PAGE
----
Review: ‘Once Upon a Winter’s Night’ by Dennis L. McKiernan
May 09, Kathleen rated it really liked it Shelves: fantasy , fairytale-retelling , fun , read-in , romance , mount-tbr I really enjoyed this one. It is very much a 'retelling' of a fairytale in this case, "East of the Sun and West of the Moon" ; unlike Ella Enchanted or Daughter of the Forest , it doesn't especially break with the traditional form.
It was very much a return to the hours during gradeschool spent buried in large volumes of fairytales: once upon a time, an utterly noble protagonist, a series of tests, a few unexpected twists, and a happily ever after. In spite of this, here is something especially c I really enjoyed this one. In spite of this, here is something especially charming in McKiernan's tale. The wealth of added detail to the familiar plotline reminded me of the particularly detailed illustrations in a couple of my favorite childhood picture books The Twelve Dancing Princesses and Saint George and the Dragon.
Come to that, I expect this novel would be a lovely read-aloud, as each segment of Camille's quest is contained to a few chapters. For a few afternoons, I thoroughly delighted in escaping to Faery and following Camille's adventures on her quest to rescue her prince from the dread trolls and their curses. Oct 13, Carol rated it really liked it. Wow, what a lovely, fun book to read! I liken some books to sorbets served between courses of an elaborate meal, and this one falls into that category: it goes down easily, it's refreshing, and it clears your mental "palate" between deeper reads.
I almost felt transported back to the Uncle Remus library on Gordon Street in Atlanta, nestled into a sling chair with the Blue Fairy book in my lap. The story is based on and faithfully retells the fairy tale "East of the Sun and West of the Moon". I Wow, what a lovely, fun book to read!
I thoroughly enjoyed it and I'll definitely read the others by this author. Comments when this was on my 'currently reading' shelf Since the only unread book in my stack is another apocalyptically-themed novel, and since I didn't want to read two back-to-back, I went searching through Mark's hoard of books and discovered this one. The author's preface hooked me; he confesses having been absorbed as a child by the Rainbow Fairy books. His hypothesis is that as those stories were handed down to us through the years, they were changed and shortened from the versions spun by the fireside by bards of the old tradition, who set out to entertain their audience for nights on end.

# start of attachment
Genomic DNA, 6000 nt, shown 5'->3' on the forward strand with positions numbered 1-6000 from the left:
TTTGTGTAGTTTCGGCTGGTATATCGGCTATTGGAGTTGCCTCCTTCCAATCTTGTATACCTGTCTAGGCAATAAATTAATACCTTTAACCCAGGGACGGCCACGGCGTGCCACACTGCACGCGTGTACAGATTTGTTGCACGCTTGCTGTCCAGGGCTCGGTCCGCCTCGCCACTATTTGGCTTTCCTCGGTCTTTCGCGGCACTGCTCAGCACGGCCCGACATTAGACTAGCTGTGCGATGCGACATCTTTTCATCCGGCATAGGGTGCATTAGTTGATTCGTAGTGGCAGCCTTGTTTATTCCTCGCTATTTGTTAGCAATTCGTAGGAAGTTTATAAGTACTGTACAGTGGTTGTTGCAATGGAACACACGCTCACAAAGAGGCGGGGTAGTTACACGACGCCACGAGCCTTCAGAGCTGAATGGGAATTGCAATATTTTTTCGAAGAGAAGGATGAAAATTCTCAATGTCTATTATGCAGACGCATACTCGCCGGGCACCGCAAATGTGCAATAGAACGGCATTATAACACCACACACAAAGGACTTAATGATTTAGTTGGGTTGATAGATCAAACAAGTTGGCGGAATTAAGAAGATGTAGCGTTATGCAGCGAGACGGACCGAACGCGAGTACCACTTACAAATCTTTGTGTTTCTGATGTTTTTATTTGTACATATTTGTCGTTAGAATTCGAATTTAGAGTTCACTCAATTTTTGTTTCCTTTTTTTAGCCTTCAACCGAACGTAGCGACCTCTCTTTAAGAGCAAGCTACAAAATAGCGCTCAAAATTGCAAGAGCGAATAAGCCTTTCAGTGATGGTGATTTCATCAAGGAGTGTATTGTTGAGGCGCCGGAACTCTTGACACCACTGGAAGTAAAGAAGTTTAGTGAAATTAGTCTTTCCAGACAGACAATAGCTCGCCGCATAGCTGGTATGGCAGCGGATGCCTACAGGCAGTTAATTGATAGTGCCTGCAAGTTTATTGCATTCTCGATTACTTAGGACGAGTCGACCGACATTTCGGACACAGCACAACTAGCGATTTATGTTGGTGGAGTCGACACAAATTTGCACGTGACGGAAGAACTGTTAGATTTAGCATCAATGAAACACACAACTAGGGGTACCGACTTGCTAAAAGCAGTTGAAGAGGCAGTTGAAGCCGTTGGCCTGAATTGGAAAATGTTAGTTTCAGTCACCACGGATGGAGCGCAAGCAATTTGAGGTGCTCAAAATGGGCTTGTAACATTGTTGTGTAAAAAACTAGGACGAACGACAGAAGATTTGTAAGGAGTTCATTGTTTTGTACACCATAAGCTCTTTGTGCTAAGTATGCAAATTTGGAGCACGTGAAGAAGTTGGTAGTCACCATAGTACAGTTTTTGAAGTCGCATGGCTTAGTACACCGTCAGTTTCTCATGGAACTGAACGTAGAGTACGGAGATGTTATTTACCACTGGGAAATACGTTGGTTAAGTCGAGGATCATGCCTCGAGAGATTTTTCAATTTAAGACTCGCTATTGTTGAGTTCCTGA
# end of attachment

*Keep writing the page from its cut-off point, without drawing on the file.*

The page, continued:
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In this book he takes one of his favorites from the Blue Fairy Book, and reimagines it as it might once have been told. I'm just a couple of chapters into it but enjoying it so far.
ipdwew0030atl2.public.registeredsite.com/322741-how-to.php Oct 25, Marla rated it did not like it. I picked this up at a used bookstore based on the author, I liked his Mithgar books, but didn't care for this book. I had read some reviews here on goodreads that made me apprehensive, rightly so. There was no sense of urgency, even though the heroine had a specific time frame in which to complete her quest. At some points it was overly descriptive, which was okay in and of itself, I liked the description of the Summerwood estate, but did nothing for moving the story along in a timely manner.
Seve I picked this up at a used bookstore based on the author, I liked his Mithgar books, but didn't care for this book. Several times there were included some descriptions that were completely superfluous and did nothing for the story, not to mention they were Without them I might have upgraded my rating and read the others in the series, but as is I won't be reading the others.
Our local Amtrak station has a bookshelf were you can take a book off of it to read on your trip or leave one for someone else and I'm considering taking this book to leave there, but given those questionable parts I'm a little hesitate to do so View 1 comment. Mar 14, Jen rated it did not like it Shelves: didn-t-finish.